With our Disney Cruise Line survey going strong, we thought we'd take a peek into the data to make sure we're doing the most important thing a survey can do: achieve a rich and varied sample. With over 600 responders across the US (including Alaska, which is hidden in the image below), we wanted to be sure that we are capturing as much diversity in our data as possible. Of course, looking at the quality of a survey sample includes many more variables than location (we also ask about sex, race, age, marital status, and income level in our survey), but as a single variable looking at the geodata can help us identify if our responders are too concentrated in one area, or if we have major gaps in our data. We can also go back and correlate respondent locations to other interesting geographic elements, like the two US parks (Disneyland and Walt Disney World), as well as responder proximity to US ports from which DCL sails (i.e. Port Canaveral (FL), Miami (FL), New York (NY), Galveston (TX), and more).
About the Map
This simple symbol map features small blue circles where zip codes were reported for each of the 600+ survey responders. The bigger and darker the circle, the higher the percentage of survey responders who reported living in that zip code. This data for any individual zip code can be seen (in a tooltip) by hovering over any individual circle.
This interactive dashboard also features a zip code entry where users can enter their zip code, and, if it appears in our data, the map will isolate on that area!
If you'd like to interact with the map, you can do so below or directly on Tableau Public. (If you haven't already, don't forget to take the survey here, too!)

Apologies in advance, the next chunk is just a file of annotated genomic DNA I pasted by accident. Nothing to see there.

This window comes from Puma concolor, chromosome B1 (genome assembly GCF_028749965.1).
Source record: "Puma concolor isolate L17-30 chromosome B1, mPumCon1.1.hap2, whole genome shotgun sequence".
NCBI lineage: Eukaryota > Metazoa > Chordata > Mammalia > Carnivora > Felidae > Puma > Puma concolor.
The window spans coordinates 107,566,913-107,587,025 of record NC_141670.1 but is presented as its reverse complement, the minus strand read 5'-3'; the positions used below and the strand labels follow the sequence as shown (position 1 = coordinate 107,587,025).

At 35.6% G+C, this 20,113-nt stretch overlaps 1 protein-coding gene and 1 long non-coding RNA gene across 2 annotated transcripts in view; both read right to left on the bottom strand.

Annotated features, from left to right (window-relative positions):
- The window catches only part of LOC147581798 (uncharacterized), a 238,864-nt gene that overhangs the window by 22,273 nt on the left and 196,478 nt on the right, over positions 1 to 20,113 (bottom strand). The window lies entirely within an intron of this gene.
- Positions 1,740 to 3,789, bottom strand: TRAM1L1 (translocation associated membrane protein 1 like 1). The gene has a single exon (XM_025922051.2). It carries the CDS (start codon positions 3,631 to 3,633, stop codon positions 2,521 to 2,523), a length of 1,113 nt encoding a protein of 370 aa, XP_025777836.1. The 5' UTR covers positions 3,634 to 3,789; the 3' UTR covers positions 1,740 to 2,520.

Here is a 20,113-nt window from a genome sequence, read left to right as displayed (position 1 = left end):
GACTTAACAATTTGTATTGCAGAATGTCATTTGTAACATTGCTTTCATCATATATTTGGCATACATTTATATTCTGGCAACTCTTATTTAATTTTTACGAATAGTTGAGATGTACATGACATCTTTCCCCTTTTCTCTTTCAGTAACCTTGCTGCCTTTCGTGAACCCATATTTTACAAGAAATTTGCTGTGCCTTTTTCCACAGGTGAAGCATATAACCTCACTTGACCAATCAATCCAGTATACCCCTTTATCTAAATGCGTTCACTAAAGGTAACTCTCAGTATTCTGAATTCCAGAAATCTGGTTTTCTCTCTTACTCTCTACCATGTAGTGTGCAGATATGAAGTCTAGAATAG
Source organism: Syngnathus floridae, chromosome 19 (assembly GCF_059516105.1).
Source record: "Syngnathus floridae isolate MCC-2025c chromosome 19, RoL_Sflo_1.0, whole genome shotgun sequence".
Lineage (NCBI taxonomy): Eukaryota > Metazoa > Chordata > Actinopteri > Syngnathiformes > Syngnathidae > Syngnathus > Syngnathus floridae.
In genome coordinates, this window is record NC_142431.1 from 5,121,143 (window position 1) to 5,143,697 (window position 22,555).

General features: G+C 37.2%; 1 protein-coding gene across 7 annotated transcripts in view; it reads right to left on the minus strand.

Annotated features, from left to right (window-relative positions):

As we begin to formally kick off our DisneyViz project, one question remained top of mind between our researchers, students, and Facebook friends: which is the better US-based park, Disneyland in California (the classic) or Walt Disney World (the resort) in Florida? Of course, it's really hard to compare the two--they aren't exactly apples to apples, or, perhaps, ears to ears. One is much smaller, but it is the original, laden with history and the legacy of Walt Disney himself. The other is massive, with four theme parks and many resorts and hotels, campgrounds, and much, much more. Still, even though it's hard to find a simple way to measure these two parks, Disney goers still have their favorites. In fact, one could say that both parks have their own audiences and cultures, and they might just be right.
In a very simple poll, we asked the people of Facebook which park, between the two, was their favorite, and why. To tap into a broad and varied respondent pool, we solicited responses from the Disney Cruising Facebook group (approx 80k members) and the Smart Moms Planning Disney (about 110k members). The poll ran for 24 hours and garnered 475 responses, the vast majority of which came from the Cruising group.
The data was organized in a very simple Excel spreadsheet and brought into Tableau for analysis. With simple data for a simple question, we found a simple answer. (Spoiler: it's WDW.)
With such a basic data set, there wasn't a lot of fancy viz stuff we could do (who wants to see another bar chart?). We decided to make a fun storytelling graphic, using donut charts, and then with two circles--one for each park--there was one obvious way to take this viz!
We loved the simple, clean black and white version, but wanted to experiment with color using the classic Mickey palette: red, yellow, and black. We colored each a distinct color (only mildly shuddering at the use of red and yellow in a viz) and created a colorful version that Disney fans might recognize.
Even a simple question with simple data can create a fun storytelling visualization, and this one achieves exactly what a viz should: quick time to insight, a degree of memorability on an accurate insight, and (for the Disney fans among us), incite emotion through the use of visual elements, like shapes and colors. Plus, there's a not-so Hidden Mickey in this viz....but we're assuming you saw that.